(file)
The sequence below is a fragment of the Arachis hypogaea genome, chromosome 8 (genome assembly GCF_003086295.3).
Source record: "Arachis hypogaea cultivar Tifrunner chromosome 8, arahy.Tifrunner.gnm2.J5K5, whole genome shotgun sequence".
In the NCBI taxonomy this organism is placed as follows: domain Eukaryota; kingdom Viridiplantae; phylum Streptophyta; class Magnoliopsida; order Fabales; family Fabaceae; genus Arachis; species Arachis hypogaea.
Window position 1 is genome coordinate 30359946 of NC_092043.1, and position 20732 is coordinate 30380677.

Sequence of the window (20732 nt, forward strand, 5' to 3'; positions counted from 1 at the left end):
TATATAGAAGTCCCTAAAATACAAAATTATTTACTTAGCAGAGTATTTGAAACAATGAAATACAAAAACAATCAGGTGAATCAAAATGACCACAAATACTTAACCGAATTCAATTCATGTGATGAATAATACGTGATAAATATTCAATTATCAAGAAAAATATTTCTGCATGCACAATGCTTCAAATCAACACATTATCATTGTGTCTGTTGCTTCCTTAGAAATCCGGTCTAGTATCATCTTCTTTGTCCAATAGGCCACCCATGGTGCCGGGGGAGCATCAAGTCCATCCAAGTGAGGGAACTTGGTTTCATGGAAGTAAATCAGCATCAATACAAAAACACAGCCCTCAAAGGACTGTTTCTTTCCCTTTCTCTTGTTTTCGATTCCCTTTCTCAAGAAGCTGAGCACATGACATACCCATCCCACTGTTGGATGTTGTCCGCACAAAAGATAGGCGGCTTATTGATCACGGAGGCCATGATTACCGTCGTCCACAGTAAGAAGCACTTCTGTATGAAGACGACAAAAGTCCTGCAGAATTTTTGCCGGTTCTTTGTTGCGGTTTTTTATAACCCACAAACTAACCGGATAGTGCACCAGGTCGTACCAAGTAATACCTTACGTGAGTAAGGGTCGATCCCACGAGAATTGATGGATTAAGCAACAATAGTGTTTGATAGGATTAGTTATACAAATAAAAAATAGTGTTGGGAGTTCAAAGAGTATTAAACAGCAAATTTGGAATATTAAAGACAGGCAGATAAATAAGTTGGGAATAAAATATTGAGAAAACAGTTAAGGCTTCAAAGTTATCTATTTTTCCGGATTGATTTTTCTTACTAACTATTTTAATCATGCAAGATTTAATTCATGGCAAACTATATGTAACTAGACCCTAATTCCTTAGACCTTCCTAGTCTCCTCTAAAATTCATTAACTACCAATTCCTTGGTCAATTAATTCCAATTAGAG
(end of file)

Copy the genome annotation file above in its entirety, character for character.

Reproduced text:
The sequence below is a fragment of the Arachis hypogaea genome, chromosome 8 (genome assembly GCF_003086295.3).
Source record: "Arachis hypogaea cultivar Tifrunner chromosome 8, arahy.Tifrunner.gnm2.J5K5, whole genome shotgun sequence".
In the NCBI taxonomy this organism is placed as follows: domain Eukaryota; kingdom Viridiplantae; phylum Streptophyta; class Magnoliopsida; order Fabales; family Fabaceae; genus Arachis; species Arachis hypogaea.
Window position 1 is genome coordinate 30359946 of NC_092043.1, and position 20732 is coordinate 30380677.

Sequence of the window (20732 nt, forward strand, 5' to 3'; positions counted from 1 at the left end):
TATATAGAAGTCCCTAAAATACAAAATTATTTACTTAGCAGAGTATTTGAAACAATGAAATACAAAAACAATCAGGTGAATCAAAATGACCACAAATACTTAACCGAATTCAATTCATGTGATGAATAATACGTGATAAATATTCAATTATCAAGAAAAATATTTCTGCATGCACAATGCTTCAAATCAACACATTATCATTGTGTCTGTTGCTTCCTTAGAAATCCGGTCTAGTATCATCTTCTTTGTCCAATAGGCCACCCATGGTGCCGGGGGAGCATCAAGTCCATCCAAGTGAGGGAACTTGGTTTCATGGAAGTAAATCAGCATCAATACAAAAACACAGCCCTCAAAGGACTGTTTCTTTCCCTTTCTCTTGTTTTCGATTCCCTTTCTCAAGAAGCTGAGCACATGACATACCCATCCCACTGTTGGATGTTGTCCGCACAAAAGATAGGCGGCTTATTGATCACGGAGGCCATGATTACCGTCGTCCACAGTAAGAAGCACTTCTGTATGAAGACGACAAAAGTCCTGCAGAATTTTTGCCGGTTCTTTGTTGCGGTTTTTTATAACCCACAAACTAACCGGATAGTGCACCAGGTCGTACCAAGTAATACCTTACGTGAGTAAGGGTCGATCCCACGAGAATTGATGGATTAAGCAACAATAGTGTTTGATAGGATTAGTTATACAAATAAAAAATAGTGTTGGGAGTTCAAAGAGTATTAAACAGCAAATTTGGAATATTAAAGACAGGCAGATAAATAAGTTGGGAATAAAATATTGAGAAAACAGTTAAGGCTTCAAAGTTATCTATTTTTCCGGATTGATTTTTCTTACTAACTATTTTAATCATGCAAGATTTAATTCATGGCAAACTATATGTAACTAGACCCTAATTCCTTAGACCTTCCTAGTCTCCTCTAAAATTCATTAACTACCAATTCCTTGGTCAATTAATTCCAATTAGAG